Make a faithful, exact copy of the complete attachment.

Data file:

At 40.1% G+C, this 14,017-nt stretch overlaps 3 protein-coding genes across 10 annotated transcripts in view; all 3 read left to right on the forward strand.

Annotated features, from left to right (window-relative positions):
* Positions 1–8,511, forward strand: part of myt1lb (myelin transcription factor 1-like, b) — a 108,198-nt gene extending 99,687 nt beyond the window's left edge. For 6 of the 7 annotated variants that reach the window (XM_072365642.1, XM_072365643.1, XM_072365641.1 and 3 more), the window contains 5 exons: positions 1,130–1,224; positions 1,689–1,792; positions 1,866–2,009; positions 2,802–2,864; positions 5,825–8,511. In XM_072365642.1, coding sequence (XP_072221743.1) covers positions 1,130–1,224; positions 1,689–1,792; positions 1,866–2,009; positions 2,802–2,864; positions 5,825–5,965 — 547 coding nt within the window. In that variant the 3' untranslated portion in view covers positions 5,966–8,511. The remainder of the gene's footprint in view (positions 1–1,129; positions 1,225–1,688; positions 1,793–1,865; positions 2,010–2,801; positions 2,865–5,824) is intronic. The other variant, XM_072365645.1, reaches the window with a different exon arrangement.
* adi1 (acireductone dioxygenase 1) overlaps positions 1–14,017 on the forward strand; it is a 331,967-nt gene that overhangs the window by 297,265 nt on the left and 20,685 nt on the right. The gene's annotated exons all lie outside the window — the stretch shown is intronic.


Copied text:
At 40.1% G+C, this 14,017-nt stretch overlaps 3 protein-coding genes across 10 annotated transcripts in view; all 3 read left to right on the forward strand.

Annotated features, from left to right (window-relative positions):
* Positions 1–8,511, forward strand: part of myt1lb (myelin transcription factor 1-like, b) — a 108,198-nt gene extending 99,687 nt beyond the window's left edge. For 6 of the 7 annotated variants that reach the window (XM_072365642.1, XM_072365643.1, XM_072365641.1 and 3 more), the window contains 5 exons: positions 1,130–1,224; positions 1,689–1,792; positions 1,866–2,009; positions 2,802–2,864; positions 5,825–8,511. In XM_072365642.1, coding sequence (XP_072221743.1) covers positions 1,130–1,224; positions 1,689–1,792; positions 1,866–2,009; positions 2,802–2,864; positions 5,825–5,965 — 547 coding nt within the window. In that variant the 3' untranslated portion in view covers positions 5,966–8,511. The remainder of the gene's footprint in view (positions 1–1,129; positions 1,225–1,688; positions 1,793–1,865; positions 2,010–2,801; positions 2,865–5,824) is intronic. The other variant, XM_072365645.1, reaches the window with a different exon arrangement.
* adi1 (acireductone dioxygenase 1) overlaps positions 1–14,017 on the forward strand; it is a 331,967-nt gene that overhangs the window by 297,265 nt on the left and 20,685 nt on the right. The gene's annotated exons all lie outside the window — the stretch shown is intronic.